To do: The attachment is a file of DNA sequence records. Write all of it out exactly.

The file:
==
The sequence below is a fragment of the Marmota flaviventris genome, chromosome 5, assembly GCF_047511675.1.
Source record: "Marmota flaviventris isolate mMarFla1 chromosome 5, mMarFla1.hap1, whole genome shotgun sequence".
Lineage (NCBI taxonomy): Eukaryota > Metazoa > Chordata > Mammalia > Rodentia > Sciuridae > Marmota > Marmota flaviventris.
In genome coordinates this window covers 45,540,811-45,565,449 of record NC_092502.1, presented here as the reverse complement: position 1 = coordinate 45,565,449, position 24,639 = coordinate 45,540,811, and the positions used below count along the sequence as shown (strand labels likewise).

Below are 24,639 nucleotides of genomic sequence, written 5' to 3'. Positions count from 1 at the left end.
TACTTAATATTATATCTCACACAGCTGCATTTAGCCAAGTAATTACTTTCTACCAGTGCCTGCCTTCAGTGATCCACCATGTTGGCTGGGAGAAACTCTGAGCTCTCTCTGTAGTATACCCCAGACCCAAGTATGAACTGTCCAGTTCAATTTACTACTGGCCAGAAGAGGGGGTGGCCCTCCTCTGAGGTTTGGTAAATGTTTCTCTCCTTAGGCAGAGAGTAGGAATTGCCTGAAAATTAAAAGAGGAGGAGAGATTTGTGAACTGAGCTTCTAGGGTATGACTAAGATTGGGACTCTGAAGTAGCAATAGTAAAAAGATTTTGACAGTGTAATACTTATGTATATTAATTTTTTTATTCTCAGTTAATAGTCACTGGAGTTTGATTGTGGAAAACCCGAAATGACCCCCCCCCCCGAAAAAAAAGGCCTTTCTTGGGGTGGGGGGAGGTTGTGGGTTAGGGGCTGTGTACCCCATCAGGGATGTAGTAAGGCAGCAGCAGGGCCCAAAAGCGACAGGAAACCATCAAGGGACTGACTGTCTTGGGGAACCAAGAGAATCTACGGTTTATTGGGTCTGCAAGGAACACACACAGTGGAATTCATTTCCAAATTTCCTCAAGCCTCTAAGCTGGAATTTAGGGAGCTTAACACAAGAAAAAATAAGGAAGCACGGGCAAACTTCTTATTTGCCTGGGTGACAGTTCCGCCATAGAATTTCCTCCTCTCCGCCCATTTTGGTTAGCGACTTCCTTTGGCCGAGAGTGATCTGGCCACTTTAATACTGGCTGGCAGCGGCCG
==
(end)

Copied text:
The sequence below is a fragment of the Marmota flaviventris genome, chromosome 5, assembly GCF_047511675.1.
Source record: "Marmota flaviventris isolate mMarFla1 chromosome 5, mMarFla1.hap1, whole genome shotgun sequence".
Lineage (NCBI taxonomy): Eukaryota > Metazoa > Chordata > Mammalia > Rodentia > Sciuridae > Marmota > Marmota flaviventris.
In genome coordinates this window covers 45,540,811-45,565,449 of record NC_092502.1, presented here as the reverse complement: position 1 = coordinate 45,565,449, position 24,639 = coordinate 45,540,811, and the positions used below count along the sequence as shown (strand labels likewise).

Below are 24,639 nucleotides of genomic sequence, written 5' to 3'. Positions count from 1 at the left end.
TACTTAATATTATATCTCACACAGCTGCATTTAGCCAAGTAATTACTTTCTACCAGTGCCTGCCTTCAGTGATCCACCATGTTGGCTGGGAGAAACTCTGAGCTCTCTCTGTAGTATACCCCAGACCCAAGTATGAACTGTCCAGTTCAATTTACTACTGGCCAGAAGAGGGGGTGGCCCTCCTCTGAGGTTTGGTAAATGTTTCTCTCCTTAGGCAGAGAGTAGGAATTGCCTGAAAATTAAAAGAGGAGGAGAGATTTGTGAACTGAGCTTCTAGGGTATGACTAAGATTGGGACTCTGAAGTAGCAATAGTAAAAAGATTTTGACAGTGTAATACTTATGTATATTAATTTTTTTATTCTCAGTTAATAGTCACTGGAGTTTGATTGTGGAAAACCCGAAATGACCCCCCCCCCCGAAAAAAAAGGCCTTTCTTGGGGTGGGGGGAGGTTGTGGGTTAGGGGCTGTGTACCCCATCAGGGATGTAGTAAGGCAGCAGCAGGGCCCAAAAGCGACAGGAAACCATCAAGGGACTGACTGTCTTGGGGAACCAAGAGAATCTACGGTTTATTGGGTCTGCAAGGAACACACACAGTGGAATTCATTTCCAAATTTCCTCAAGCCTCTAAGCTGGAATTTAGGGAGCTTAACACAAGAAAAAATAAGGAAGCACGGGCAAACTTCTTATTTGCCTGGGTGACAGTTCCGCCATAGAATTTCCTCCTCTCCGCCCATTTTGGTTAGCGACTTCCTTTGGCCGAGAGTGATCTGGCCACTTTAATACTGGCTGGCAGCGGCCG